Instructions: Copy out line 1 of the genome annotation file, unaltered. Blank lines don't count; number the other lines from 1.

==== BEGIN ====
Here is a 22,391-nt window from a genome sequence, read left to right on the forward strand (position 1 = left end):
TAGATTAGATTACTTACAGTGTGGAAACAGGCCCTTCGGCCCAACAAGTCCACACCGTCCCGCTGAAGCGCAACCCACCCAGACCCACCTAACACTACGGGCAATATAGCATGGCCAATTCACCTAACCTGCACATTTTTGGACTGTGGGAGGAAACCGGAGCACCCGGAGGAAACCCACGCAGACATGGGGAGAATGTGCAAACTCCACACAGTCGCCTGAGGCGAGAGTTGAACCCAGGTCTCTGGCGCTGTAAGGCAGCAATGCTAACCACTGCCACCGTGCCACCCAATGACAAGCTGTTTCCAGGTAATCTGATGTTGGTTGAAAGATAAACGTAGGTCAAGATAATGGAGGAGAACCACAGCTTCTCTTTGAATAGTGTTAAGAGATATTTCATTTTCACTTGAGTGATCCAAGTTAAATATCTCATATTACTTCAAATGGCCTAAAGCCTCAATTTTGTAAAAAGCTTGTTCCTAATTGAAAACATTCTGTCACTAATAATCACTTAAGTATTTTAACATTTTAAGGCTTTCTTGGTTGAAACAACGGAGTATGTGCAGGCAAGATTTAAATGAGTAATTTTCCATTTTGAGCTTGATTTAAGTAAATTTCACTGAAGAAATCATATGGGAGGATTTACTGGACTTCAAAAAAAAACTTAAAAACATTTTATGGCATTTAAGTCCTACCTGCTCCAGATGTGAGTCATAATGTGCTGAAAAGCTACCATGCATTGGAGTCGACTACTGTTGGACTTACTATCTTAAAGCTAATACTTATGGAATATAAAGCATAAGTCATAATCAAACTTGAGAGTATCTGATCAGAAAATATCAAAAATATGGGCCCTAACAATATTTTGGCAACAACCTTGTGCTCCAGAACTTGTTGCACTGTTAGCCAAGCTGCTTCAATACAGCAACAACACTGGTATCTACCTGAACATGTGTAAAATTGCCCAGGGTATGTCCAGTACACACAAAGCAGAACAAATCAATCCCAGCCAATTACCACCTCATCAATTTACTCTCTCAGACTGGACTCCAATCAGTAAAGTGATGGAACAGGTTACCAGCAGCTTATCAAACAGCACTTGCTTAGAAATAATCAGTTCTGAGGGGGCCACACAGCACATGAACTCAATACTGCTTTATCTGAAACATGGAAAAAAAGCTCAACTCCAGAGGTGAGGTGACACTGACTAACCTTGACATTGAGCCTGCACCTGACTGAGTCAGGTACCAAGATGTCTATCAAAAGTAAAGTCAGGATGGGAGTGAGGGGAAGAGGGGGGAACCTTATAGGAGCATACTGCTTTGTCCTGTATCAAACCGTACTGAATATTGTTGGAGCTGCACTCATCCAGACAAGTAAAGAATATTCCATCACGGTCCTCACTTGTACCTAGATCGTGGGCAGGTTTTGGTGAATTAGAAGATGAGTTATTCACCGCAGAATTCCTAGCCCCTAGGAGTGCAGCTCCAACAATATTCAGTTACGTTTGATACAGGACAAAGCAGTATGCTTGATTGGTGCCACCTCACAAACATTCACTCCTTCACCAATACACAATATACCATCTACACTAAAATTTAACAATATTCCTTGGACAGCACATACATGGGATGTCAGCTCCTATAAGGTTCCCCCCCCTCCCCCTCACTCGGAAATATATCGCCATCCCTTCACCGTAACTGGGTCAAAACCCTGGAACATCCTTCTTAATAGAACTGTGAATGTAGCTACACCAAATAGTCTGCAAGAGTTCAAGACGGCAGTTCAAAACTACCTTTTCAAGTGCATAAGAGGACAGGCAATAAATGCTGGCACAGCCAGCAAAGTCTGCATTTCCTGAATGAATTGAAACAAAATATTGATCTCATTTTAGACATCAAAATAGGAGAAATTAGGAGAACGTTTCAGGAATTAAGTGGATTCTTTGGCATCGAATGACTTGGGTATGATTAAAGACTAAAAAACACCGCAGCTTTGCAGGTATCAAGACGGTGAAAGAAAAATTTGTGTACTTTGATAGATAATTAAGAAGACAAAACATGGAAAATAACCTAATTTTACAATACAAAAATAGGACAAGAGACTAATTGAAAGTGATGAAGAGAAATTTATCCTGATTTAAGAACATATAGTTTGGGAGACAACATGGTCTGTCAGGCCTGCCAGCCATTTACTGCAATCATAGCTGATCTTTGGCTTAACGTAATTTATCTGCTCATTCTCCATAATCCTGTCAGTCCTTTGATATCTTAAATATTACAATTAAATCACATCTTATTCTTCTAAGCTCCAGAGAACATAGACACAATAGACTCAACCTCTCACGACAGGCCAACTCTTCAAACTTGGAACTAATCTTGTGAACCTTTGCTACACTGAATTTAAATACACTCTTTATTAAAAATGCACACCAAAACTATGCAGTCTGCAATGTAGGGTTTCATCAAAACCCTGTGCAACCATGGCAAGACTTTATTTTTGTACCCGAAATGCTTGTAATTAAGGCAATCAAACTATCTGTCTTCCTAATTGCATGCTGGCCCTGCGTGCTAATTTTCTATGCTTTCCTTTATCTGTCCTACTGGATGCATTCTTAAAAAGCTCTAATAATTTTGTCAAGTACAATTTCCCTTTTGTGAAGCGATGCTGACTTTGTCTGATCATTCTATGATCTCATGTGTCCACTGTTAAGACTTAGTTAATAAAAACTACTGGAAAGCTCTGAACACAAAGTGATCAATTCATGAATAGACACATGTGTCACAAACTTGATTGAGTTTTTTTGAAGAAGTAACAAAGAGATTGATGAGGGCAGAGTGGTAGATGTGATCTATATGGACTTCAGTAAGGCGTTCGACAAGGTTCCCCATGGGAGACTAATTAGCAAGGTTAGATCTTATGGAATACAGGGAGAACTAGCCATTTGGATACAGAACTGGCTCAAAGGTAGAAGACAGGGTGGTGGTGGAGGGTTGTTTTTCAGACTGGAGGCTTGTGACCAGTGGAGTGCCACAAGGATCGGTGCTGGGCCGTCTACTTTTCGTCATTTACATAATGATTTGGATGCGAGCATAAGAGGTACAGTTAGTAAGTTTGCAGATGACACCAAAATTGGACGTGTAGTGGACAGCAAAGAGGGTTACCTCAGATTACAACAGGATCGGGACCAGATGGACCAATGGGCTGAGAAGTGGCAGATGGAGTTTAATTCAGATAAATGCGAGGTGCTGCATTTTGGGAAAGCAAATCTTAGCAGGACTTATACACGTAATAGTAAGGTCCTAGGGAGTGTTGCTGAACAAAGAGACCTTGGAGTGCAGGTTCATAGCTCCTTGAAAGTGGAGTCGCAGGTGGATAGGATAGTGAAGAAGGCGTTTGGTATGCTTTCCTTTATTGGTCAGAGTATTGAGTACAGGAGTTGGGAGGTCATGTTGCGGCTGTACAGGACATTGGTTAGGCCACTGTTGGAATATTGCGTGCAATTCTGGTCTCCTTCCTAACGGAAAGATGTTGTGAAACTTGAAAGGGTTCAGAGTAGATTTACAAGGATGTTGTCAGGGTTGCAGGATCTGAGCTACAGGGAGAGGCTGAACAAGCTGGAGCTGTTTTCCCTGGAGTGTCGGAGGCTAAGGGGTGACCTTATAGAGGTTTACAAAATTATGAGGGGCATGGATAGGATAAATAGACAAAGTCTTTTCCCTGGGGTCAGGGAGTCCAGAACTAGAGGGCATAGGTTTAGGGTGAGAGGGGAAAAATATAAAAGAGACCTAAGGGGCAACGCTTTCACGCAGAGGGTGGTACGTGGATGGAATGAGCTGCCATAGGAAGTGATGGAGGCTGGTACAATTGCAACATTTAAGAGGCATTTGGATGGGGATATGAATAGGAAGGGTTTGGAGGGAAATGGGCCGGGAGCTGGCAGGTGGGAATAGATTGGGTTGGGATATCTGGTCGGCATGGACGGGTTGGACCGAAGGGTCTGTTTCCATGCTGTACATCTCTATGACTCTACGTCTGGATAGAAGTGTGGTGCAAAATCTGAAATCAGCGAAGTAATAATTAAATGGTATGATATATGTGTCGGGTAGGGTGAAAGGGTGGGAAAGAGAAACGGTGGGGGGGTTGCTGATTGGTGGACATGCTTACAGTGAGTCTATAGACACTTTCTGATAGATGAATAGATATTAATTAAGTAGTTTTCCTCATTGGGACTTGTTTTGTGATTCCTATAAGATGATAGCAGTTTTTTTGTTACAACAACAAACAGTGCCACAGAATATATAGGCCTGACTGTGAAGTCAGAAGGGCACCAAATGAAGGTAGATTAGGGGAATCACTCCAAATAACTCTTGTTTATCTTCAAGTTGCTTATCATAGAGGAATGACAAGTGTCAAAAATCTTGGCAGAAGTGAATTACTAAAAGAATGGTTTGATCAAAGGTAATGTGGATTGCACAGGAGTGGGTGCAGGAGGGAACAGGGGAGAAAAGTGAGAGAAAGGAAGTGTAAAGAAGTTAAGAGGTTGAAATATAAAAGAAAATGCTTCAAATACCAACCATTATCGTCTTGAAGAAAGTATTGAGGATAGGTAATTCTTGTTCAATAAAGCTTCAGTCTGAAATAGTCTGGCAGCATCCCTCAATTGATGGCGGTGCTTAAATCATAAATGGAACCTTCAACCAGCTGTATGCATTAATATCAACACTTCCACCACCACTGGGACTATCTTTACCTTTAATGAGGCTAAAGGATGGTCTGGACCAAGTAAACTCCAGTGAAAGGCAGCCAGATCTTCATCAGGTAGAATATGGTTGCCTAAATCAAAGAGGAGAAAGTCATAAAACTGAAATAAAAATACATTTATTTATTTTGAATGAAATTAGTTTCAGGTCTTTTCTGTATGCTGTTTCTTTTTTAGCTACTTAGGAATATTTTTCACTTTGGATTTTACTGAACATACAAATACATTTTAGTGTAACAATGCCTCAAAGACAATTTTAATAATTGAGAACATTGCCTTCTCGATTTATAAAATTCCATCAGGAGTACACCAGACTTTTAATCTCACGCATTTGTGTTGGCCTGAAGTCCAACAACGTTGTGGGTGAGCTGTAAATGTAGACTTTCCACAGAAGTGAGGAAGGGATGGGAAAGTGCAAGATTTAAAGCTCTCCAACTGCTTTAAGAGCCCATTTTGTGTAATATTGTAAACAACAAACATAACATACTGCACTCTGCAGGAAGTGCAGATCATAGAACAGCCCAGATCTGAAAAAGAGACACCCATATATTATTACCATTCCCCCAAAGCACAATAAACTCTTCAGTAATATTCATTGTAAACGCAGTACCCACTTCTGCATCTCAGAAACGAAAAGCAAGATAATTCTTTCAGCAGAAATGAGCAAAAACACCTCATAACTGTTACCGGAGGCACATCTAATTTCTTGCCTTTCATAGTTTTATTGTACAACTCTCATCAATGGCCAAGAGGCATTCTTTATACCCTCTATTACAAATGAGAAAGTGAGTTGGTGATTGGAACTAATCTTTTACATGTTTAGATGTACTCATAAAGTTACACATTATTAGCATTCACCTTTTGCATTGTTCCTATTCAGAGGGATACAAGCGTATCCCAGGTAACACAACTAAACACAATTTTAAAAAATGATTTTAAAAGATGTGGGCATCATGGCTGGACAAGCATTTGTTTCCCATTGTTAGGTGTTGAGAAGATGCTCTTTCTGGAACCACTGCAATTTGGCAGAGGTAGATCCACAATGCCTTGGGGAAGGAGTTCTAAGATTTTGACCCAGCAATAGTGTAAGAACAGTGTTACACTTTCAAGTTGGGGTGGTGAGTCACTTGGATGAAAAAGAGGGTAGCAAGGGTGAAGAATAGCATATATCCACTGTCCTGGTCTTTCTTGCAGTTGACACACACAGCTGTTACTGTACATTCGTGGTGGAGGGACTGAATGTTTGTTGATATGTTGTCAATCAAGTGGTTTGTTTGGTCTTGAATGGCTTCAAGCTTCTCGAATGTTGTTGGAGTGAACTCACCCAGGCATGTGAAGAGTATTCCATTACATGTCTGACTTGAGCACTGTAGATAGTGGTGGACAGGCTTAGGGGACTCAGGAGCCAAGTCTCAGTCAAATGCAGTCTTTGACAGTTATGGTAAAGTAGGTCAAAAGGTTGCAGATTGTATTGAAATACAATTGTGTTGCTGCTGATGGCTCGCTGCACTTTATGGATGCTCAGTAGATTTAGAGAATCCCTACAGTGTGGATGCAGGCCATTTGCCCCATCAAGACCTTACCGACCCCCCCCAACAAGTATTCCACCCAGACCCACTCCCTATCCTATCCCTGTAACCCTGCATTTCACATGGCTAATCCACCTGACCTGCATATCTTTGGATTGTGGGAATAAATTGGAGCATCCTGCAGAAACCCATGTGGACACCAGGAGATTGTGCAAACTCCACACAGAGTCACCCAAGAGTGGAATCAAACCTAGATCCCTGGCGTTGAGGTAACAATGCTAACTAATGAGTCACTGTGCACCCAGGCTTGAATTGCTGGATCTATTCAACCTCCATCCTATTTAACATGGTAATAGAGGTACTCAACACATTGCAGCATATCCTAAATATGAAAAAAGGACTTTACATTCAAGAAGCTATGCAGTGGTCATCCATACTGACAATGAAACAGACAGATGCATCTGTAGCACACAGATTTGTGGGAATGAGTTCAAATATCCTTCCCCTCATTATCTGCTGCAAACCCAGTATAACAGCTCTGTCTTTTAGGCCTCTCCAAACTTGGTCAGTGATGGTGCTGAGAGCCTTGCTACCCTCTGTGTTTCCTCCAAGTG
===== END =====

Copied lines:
Here is a 22,391-nt window from a genome sequence, read left to right on the forward strand (position 1 = left end):